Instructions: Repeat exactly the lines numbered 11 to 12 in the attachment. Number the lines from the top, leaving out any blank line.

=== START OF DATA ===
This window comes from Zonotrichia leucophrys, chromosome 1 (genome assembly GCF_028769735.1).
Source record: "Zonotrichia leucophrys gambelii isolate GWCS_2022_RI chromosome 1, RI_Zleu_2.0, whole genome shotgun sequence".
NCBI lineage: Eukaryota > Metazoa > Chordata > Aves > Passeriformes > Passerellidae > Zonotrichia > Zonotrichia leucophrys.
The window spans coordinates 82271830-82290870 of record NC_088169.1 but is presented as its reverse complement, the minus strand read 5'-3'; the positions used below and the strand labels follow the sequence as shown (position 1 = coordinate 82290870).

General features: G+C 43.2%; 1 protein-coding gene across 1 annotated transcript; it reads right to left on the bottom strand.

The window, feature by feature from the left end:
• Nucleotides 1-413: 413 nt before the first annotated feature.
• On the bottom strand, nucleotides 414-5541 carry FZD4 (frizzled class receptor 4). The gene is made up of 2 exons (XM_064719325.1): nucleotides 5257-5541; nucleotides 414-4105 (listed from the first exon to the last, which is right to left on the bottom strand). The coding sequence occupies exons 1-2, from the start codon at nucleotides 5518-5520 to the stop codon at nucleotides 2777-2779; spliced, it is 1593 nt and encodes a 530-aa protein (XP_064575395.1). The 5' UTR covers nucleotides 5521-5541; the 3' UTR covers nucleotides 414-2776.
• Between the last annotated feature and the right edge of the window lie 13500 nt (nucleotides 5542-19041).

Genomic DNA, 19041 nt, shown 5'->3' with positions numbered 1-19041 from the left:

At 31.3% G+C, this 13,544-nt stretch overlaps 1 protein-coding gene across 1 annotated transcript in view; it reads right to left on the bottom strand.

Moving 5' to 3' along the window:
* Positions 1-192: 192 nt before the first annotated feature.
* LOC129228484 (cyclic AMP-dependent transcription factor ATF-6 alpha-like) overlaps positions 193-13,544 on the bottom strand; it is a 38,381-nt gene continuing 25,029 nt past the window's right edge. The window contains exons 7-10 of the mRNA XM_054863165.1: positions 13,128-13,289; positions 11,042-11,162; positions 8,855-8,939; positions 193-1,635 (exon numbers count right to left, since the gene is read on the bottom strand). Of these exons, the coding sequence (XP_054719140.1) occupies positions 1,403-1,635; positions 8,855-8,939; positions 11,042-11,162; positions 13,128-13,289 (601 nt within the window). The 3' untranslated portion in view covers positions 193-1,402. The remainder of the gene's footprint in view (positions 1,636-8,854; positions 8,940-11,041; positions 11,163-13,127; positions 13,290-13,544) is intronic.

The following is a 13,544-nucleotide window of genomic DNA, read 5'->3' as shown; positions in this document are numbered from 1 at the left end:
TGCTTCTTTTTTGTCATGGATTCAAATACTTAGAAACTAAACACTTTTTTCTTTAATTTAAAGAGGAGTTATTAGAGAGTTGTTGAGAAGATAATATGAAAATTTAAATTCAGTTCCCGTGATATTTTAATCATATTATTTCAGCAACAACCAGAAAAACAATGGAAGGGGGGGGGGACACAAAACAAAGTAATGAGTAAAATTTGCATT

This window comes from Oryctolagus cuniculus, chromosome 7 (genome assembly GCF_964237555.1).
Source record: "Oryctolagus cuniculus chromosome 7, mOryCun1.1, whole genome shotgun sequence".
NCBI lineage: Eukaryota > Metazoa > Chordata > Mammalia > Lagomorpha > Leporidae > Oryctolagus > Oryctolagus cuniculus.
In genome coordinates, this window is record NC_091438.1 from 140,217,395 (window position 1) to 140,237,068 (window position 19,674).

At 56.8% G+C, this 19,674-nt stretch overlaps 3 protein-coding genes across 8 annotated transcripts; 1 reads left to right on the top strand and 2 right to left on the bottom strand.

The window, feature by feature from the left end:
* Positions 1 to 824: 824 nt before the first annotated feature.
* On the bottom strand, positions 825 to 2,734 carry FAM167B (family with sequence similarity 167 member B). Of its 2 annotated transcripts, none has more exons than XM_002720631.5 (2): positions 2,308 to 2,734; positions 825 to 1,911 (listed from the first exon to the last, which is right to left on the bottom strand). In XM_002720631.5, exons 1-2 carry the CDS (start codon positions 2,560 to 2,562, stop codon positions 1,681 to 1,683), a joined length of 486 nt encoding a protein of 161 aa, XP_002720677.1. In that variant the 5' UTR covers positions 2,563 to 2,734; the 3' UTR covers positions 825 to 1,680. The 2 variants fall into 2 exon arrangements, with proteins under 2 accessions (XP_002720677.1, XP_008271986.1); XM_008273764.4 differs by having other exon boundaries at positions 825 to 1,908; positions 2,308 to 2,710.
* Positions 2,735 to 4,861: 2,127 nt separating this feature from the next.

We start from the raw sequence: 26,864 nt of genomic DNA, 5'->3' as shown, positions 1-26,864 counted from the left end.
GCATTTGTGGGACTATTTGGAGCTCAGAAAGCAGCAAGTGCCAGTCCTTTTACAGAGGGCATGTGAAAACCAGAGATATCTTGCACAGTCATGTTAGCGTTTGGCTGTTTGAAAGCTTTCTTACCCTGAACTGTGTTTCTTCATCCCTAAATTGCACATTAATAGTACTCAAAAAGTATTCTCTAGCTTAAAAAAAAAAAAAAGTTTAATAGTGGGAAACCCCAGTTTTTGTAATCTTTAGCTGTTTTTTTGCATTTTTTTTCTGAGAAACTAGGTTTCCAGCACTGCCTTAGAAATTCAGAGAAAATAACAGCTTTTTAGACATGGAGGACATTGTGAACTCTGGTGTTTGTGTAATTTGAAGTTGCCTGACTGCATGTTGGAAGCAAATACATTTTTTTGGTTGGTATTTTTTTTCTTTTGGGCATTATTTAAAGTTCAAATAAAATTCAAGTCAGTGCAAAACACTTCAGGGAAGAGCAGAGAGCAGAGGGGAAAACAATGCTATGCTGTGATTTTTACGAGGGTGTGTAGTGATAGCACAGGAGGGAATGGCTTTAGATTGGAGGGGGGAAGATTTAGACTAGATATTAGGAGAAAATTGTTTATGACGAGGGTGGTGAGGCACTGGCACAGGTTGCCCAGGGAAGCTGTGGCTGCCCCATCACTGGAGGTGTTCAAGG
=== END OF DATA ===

At 31.3% G+C, this 13,544-nt stretch overlaps 1 protein-coding gene across 1 annotated transcript in view; it reads right to left on the bottom strand.

Moving 5' to 3' along the window: